Archive for the ‘Set Reconciliation’ Category

Biff (Bloom Filter) Codes:…

Tuesday, August 7th, 2012

Biff (Bloom Filter) Codes: Fast Error Correction for Large Data Sets by M. Mitzenmacher and George Varghese.

Abstract:

Large data sets are increasingly common in cloud and virtualized environments. For example, transfers of multiple gigabytes are commonplace, as are replicated blocks of such sizes. There is a need for fast error-correction or data reconciliation in such settings even when the expected number of errors is small.

Motivated by such cloud reconciliation problems, we consider error-correction schemes designed for large data, after explaining why previous approaches appear unsuitable. We introduce Biff codes, which are based on Bloom filters and are designed for large data. For Biff codes with a message of length L and E errors, the encoding time is O(L), decoding time is O(L + E) and the space overhead is O(E). Biff codes are low-density parity-check codes; they are similar to Tornado codes, but are designed for errors instead of erasures. Further, Biff codes are designed to be very simple, removing any explicit graph structures and based entirely on hash tables. We derive Biff codes by a simple reduction from a set reconciliation algorithm for a recently developed data structure, invertible Bloom lookup tables. While the underlying theory is extremely simple, what makes this code especially attractive is the ease with which it can be implemented and the speed of decoding. We present results from a prototype implementation that decodes messages of 1 million words with thousands of errors in well under a second.

I followed this paper’s citation on set reconciliation to find the paper reported at: What’s the Difference? Efficient Set Reconciliation without Prior Context.

Suspect this line of work is far from finished and that you will find immediate and future applications of it for topic map applications.

What’s the Difference? Efficient Set Reconciliation without Prior Context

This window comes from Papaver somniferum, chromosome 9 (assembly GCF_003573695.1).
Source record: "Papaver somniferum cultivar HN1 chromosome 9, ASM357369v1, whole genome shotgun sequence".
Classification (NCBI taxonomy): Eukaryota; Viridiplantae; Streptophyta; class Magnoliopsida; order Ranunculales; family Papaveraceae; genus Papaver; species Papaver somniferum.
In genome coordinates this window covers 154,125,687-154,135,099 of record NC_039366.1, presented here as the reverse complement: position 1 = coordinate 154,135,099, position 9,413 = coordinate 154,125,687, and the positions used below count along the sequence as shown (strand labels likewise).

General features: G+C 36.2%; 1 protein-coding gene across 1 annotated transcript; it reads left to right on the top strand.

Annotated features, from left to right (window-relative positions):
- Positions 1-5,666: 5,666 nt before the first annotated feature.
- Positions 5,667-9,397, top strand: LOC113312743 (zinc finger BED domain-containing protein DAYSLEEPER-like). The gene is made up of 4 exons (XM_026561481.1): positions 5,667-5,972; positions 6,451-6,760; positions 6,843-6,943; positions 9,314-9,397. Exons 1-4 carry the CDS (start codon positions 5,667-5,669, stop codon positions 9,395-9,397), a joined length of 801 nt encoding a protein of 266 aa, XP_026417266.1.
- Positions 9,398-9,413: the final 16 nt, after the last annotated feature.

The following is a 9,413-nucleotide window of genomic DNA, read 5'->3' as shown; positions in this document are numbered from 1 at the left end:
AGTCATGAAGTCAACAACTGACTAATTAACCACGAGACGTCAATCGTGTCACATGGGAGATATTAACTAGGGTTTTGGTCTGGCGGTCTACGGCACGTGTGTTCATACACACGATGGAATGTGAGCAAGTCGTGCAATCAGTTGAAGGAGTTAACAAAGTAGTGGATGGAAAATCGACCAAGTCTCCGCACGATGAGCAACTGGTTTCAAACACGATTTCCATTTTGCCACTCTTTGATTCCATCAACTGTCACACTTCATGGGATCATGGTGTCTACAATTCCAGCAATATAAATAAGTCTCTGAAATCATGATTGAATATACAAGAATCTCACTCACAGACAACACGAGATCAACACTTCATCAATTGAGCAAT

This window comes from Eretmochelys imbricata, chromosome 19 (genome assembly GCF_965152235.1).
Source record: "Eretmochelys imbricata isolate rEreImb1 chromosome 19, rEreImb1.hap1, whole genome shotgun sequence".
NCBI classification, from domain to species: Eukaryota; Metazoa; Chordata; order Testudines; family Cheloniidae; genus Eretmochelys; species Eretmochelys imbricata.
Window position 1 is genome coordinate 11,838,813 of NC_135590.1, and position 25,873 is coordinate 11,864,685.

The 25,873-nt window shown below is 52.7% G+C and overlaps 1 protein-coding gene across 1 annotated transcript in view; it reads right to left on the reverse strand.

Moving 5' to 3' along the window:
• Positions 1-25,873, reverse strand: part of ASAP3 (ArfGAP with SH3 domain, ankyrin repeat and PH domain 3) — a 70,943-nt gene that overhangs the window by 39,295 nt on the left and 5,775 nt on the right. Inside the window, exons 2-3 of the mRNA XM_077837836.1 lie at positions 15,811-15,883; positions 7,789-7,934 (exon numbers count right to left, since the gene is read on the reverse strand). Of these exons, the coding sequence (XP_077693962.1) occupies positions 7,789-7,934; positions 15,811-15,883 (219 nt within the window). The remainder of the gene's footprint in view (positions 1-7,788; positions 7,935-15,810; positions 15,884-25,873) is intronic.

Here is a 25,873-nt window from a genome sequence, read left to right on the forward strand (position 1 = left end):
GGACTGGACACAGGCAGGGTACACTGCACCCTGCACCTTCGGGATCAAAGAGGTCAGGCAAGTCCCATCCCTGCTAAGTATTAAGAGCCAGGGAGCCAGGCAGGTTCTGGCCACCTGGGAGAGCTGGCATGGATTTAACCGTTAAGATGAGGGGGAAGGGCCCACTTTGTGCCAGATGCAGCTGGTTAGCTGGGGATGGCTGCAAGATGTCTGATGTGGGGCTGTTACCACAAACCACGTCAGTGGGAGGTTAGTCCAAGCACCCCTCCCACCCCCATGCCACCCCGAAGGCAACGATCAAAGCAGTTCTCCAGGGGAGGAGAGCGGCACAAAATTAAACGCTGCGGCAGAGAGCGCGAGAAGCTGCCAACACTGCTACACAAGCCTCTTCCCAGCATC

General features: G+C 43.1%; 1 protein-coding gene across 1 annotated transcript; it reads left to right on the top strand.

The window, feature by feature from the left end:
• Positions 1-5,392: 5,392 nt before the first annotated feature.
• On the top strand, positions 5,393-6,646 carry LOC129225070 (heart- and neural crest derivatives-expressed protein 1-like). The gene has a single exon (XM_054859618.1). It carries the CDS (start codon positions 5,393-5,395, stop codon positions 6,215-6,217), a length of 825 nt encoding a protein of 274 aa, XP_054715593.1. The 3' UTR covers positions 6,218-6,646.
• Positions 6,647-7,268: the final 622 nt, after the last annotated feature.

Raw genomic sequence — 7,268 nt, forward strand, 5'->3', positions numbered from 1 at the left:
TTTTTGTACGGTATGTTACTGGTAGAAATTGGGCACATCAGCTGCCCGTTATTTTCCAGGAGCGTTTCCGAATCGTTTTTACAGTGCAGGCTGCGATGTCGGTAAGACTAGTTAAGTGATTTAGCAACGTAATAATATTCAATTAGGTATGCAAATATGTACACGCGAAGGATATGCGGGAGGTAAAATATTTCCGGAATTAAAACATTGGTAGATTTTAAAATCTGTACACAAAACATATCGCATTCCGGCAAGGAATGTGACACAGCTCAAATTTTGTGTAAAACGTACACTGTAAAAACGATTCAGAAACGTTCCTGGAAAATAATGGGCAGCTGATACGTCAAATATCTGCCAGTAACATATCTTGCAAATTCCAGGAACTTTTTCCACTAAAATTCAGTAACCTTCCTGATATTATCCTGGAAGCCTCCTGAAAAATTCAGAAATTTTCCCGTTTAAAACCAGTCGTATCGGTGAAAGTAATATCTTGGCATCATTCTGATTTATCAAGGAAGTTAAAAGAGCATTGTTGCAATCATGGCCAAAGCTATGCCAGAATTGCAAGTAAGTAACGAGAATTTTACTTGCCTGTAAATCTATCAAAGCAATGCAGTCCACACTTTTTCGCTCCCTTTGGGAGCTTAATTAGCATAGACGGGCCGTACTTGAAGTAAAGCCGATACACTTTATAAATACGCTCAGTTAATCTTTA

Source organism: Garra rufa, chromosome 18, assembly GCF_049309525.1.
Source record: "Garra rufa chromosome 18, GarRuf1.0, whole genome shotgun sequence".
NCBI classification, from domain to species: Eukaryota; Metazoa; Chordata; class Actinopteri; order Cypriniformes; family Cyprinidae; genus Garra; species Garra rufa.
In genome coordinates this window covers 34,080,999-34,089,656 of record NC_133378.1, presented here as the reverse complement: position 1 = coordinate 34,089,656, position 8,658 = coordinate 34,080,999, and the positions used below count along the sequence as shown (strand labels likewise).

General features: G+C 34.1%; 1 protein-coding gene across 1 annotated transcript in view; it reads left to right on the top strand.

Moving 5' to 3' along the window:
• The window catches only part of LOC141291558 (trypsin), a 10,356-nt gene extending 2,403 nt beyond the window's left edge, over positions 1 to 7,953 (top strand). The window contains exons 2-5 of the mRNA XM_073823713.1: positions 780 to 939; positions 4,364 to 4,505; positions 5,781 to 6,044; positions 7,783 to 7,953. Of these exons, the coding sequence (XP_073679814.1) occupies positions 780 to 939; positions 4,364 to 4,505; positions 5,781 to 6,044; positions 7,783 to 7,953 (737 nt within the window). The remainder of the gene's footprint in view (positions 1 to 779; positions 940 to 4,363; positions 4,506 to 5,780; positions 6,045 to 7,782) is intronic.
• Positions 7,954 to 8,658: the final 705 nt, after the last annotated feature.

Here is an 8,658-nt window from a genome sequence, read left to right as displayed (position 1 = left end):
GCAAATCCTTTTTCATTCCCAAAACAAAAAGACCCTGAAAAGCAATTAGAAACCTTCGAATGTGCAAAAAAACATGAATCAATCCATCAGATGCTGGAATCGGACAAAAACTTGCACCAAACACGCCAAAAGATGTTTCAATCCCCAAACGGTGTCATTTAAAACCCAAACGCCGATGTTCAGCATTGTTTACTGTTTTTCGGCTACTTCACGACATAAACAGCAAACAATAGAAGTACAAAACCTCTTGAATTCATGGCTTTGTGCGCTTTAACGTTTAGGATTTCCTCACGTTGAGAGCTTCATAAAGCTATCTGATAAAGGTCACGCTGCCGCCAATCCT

Monday, August 6th, 2012

What’s the Difference? Efficient Set Reconciliation without Prior Context by David Eppstein, Michael T. Goodrich, Frank Uyeda, and George Varghese.

Abstract:

We describe a synopsis structure, the Difference Digest, that allows two nodes to compute the elements belonging to the set difference in a single round with communication overhead proportional to the size of the difference times the logarithm of the keyspace. While set reconciliation can be done efficiently using logs, logs require overhead for every update and scale poorly when multiple users are to be reconciled. By contrast, our abstraction assumes no prior context and is useful in networking and distributed systems applications such as trading blocks in a peer-to-peer network, and synchronizing link-state databases after a partition.

Our basic set-reconciliation method has a similarity with the peeling algorithm used in Tornado codes [6], which is not surprising, as there is an intimate connection between set difference and coding. Beyond set reconciliation, an essential component in our Difference Digest is a new estimator for the size of the set difference that outperforms min-wise sketches [3] for small set differences.

Our experiments show that the Difference Digest is more efficient than prior approaches such as Approximate Reconciliation Trees [5] and Characteristic Polynomial Interpolation [17]. We use Difference Digests to implement a generic KeyDiff service in Linux that runs over TCP and returns the sets of keys that differ between machines.

Distributed topic maps anyone?